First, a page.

Credit Scoring

Credit Scoring

Credit score is a number derived from mathematical algorithms, collected from various aspects in credit reports and other additional sources of information. A credit score is used as an indicator of the likelihood of an individual to repay his loan and the probability of the individual being bankrupt.
Credit score shorten credit decisions time and lower the cost.

Can be used to support internal risk management policies and lending procedures.

Credit scores can be used throughout the borrower's borrowing cycle, from the initial stage, the account management stage, to the collection stage.

Factors Affecting Your Credit Score:

1. Pattern of Utilization

  • Refers to the amount of credit payable / used on accounts by individuals

2. Latest Credits

  • The creditor may assume that you are overburdening yourself if you have a new credit facility in the near term.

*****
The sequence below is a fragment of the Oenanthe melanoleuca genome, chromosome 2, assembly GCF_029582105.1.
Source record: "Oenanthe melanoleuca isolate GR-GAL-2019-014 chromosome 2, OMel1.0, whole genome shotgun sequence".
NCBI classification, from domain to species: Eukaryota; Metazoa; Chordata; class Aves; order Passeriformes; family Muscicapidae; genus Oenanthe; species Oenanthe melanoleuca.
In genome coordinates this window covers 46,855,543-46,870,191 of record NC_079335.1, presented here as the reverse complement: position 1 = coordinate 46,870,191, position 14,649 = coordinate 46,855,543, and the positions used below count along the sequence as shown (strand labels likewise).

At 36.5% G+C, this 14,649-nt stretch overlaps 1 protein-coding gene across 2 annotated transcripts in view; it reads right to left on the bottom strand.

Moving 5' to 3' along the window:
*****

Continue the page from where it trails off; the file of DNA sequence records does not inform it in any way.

• Consumers are encouraged to apply for new credits in moderation.

3. Data Arrears

  • The presence of arrears on your credit account will reduce your scoring credit

4. Credit Account History

  • Consumers with long credit histories are regarded as more attractive or more reliable borrowers than individuals with limited credit histories.
  • Accounts with a timely payment history will help improve your credit rating.
  • Account payments performance in 12 months (including bad accounts and closed accounts) displayed in the account status history in your credit report will be used for scoring calculations.

5. Available Credits

  • Number of accounts available (open or active) for credit.

6. Application Activity

  • Refers to the number of new applications contained in your credit report.
  • Whenever a prospective creditor looks for your credit report in response to a new loan application, the application is placed in your document. Having too many requests shows the lender that you are trying to take out more loans and thereby increase your credit exposure.
  • To keep your application low, try to limit the number of loan and credit card applications.
  • Reviews on existing applications do not affect your score.